BHS seniors Elaina Tanner and John Toven are playing the lead roles, respectively, of Laurey Williams, the farm girl, and Curly McLain, the cowboy in “Oklahoma!” The musical tells the story of Laurey and her courtship by two rival suitors, Curly and his farmhand Jud Fry, played by Dean Root.
Tanner, who has acted since she was 10, said her character Laurey is a bit of a feisty girl.
“She really likes Curly, but she's a little too prideful to admit it to herself,” Tanner said of the character. “She wants him basically to fall at her feet and worship the ground she walks on, but he's too cocky for that. So the whole show they go back and forth, like a cat and mouse the whole time, and she's pretty sensitive, too. She's getting attention from Jud Fry, who is not the nicest guy. He's kind of sketchy and so she wants Curly to protect her, but she doesn't have it in her to actually admit it.”
Tanner said playing Laurey has been fun and it’s been interesting to act with masks on, but she is adjusting.
Tanner has been in several community plays with theater groups, such as Stage North Theatre in Brainerd and Greater Lakes Area Performing Arts in Pequot Lakes, but this is her first play with BHS. Tanner did a play with Johnson through Stage North Theatre and got to know her and when Johnson announced the high school was going to do “Oklahoma!” she thought it would be a lot of fun.
Tanner was never available to do the high school plays because the community theater plays ran at the same time. Some of the theater companies in the area are still closed because of the pandemic.
“I love theater because it brings so many different personalities together,” Tanner said, “It also gives you so many opportunities to learn new things. I love the dancing, the music and the musicals are my favorite by far, because you get to learn how to dance. I got to learn how to tap dance in a (Stage North) show and that was so fun ... acting just really brings together so many different talents and I love it.”
Toven also loves theater and joined his freshman year.
“(At the time) I thought why not,” Toven said about trying out for the fall play “Snow White and the Seven Dwarfs.”
“I was like, I’ve wanted to do theater for a while, but I never really saw an opportunity. I thought, ‘It'll be fun.’ I was really nervous for my first audition, but luckily everybody here was really nice and really friendly. I ended up doing the Prince and since then I've done three shows a year. This year is my senior year and three and a half years later, I love theater more than I ever thought I would at the beginning.”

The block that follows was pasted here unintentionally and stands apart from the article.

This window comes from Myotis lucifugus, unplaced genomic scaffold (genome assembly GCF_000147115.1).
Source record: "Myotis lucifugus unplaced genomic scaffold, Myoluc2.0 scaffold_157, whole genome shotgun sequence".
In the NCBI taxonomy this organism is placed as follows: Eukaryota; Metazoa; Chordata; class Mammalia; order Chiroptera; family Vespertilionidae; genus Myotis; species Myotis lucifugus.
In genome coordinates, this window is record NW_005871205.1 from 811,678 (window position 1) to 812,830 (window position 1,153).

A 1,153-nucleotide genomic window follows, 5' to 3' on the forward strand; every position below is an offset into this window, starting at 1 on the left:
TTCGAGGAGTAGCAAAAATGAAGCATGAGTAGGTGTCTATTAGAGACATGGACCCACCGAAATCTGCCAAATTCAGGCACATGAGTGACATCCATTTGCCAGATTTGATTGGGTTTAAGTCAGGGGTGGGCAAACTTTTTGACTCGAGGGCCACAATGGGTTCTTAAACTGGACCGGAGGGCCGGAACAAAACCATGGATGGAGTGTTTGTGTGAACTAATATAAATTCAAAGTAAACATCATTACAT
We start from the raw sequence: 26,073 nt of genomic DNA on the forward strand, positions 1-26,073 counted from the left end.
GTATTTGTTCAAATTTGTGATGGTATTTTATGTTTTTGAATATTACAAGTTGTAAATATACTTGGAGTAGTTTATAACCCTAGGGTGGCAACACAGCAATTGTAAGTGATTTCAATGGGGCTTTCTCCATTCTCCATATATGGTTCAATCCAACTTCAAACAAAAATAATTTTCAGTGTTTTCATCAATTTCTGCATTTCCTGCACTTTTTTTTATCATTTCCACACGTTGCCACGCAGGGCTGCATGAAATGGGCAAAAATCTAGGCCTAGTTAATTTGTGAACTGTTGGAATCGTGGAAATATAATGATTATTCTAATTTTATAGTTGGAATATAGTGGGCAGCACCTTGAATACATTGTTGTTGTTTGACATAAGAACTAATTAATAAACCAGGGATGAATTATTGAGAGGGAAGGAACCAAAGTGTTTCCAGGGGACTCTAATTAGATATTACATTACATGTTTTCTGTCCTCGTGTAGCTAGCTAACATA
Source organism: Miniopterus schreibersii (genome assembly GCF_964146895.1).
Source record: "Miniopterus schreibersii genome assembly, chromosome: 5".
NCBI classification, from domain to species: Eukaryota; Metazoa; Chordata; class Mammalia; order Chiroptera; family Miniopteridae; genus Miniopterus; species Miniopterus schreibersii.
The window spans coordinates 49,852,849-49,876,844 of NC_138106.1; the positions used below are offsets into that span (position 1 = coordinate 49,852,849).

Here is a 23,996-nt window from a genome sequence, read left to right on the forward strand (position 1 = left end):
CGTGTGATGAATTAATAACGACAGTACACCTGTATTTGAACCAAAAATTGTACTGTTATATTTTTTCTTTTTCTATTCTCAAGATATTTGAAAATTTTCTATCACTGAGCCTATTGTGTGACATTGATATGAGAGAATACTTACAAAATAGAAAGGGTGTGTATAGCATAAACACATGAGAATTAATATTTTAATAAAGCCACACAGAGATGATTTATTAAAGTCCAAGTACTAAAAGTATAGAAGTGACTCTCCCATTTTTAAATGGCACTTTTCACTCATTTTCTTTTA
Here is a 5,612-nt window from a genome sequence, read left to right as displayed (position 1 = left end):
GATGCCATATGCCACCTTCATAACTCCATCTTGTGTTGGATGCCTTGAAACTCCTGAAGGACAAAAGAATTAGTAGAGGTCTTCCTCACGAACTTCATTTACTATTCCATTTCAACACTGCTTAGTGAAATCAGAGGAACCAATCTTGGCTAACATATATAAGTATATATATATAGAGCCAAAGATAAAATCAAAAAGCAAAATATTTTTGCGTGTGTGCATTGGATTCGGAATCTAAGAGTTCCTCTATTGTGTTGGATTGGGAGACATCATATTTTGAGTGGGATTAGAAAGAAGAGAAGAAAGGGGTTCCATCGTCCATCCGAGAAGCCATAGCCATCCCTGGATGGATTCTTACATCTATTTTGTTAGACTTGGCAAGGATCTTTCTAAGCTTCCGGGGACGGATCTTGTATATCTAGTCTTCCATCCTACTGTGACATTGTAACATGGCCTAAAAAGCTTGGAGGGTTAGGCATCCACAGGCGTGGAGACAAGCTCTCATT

Toven said acting is a great way to express himself. He said the theater community is a safe place for him to forget about all the stressors in life and acting provides him with a healthy stressor.
Toven said he enjoys playing his character Curly, who just wants to be with Laurey, but doesn’t want her to know that. The senior said it was challenging to memorize all the lines and learn the songs as the theater department had about a month to put together the musical.
“There’s definitely a lot of pressure, but I have a lot of faith in our theater troupe. ... It always works out in the end,” Toven said.
Curly McLain is played by John Toven;
Laurey Williams played by Elaina Tanner;\u0009
Aunt Eller played by Izabelle Baysinger;
Will Parker played by Max Johnson-Ding;
Jud Fry played by Dean Root;
Ado Annie played by Jayley Andresen;
Ali Hakim, the Peddler played by Will Nguyen;
Gertie Cummings played by Isabel Haglin;
Andrew Carnes played by Daniel Roehrich;
Slim/Ike/Skidmore/Joe played by Jordan Higgins;\u0009
Cord Elam/Fred/Mike played by Devin Knopf;
Ellen (Act I)/first girl played by Elizabeth Reynolds;
Vivian/second girl played by Scottie Svoboda;
Third girl played by Kailee Roberts;
Kate/fourth girl played by Riley Pelowski;
Ellen (Act II) played by Abby Pratt;
Ballerina dancer played by Jada Klecatsky.
Stage Manager, Mia-Rose Severson;
Lights, Gracie Simonson and Mackenzie Pratt;
Backdrops, Harley Kopek;
Tech Crew: Cadence Porisch, Jack Saulsbury, Kya Olstad, Haddy Aker, Atticus Osborne, Lily McDermott, Brooke Higgins, Randall Mitchell and Audree Rosekrans.
Hair/make-up: Nina Nguyen, Ava Branstner and Gillian Middagh.
Choreographers: Kylie Brenny, Lily Medved-Charpentier and Jenna Hanson.
JENNIFER KRAUS may be reached at email@example.com or 218-855-5851. Follow me at www.twitter.com/jennewsgirl on Twitter.